Every family is different, and every family faces their own sets of challenges. But how many times have you seen a headline that promises to teach you an invaluable tip for dealing with pesky, meddling in-laws? And how many of those tips seem to be along the lines of manipulative, or even downright dirty?
While there's no one-size-fits-all for fixing strife between in-laws (or any other extended family member), Family Education gives some great tips on how to confront problems, head others off before they start, and make family relationships less conflicted. They say that the first thing is working together with your significant other to decide what's important, what's not, and what boundaries can be tolerated and which can't be crossed. Limits are limits, and that means enforcing them. You can't do that when you're standing alone, and they say communication — within the marriage and with the in-laws — is crucial. Communication can even get rid of hurt feelings that are accidentally being hurt, sorting out misinterpretations before they become problems.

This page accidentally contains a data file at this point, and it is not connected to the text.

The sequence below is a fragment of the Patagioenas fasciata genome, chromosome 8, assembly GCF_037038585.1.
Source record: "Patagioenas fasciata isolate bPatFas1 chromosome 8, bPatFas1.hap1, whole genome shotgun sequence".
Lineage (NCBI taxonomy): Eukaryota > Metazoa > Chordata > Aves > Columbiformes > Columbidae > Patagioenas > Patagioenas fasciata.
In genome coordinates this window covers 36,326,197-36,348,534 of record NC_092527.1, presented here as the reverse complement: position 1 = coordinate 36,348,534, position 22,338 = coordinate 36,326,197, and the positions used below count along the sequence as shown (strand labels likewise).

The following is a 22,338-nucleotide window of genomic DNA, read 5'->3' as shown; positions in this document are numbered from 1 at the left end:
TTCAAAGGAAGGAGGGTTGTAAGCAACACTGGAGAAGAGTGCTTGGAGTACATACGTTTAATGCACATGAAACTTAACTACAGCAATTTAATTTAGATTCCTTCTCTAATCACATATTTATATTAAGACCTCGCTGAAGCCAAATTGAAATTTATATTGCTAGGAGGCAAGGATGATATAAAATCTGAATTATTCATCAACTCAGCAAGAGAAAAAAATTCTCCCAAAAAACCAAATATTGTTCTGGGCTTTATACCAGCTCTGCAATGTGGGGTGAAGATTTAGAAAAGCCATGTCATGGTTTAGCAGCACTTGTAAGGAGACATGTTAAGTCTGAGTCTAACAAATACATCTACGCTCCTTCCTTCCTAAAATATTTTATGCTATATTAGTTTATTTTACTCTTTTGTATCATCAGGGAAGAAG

There's some other great advice they give, too, advice that usually runs contrary to what can be a mess of advice from glossy pages. Know yourself, know what you want, put aside stereotypes, be mature, and don't be afraid to take a step back, collect your thoughts, and cool off.
Dr. Yvonne K. Fulbright, PhD, MSEd, author and consultant to the US Surgeon General's Call to Action program, echoes those ideas. Rather than taking on your in-laws head on, charging into a situation or stooping to the same manipulative tactics, she says there's more important — and better — ways to deal with conflict. Don't try to fake your way through a relationship, don't have expectations, and ultimately, remember that your in-laws are not a part of your marriage and be all right with never getting — and not needing — their approval. That will get you so much father than stooping to their level, which is another thing she says not to do.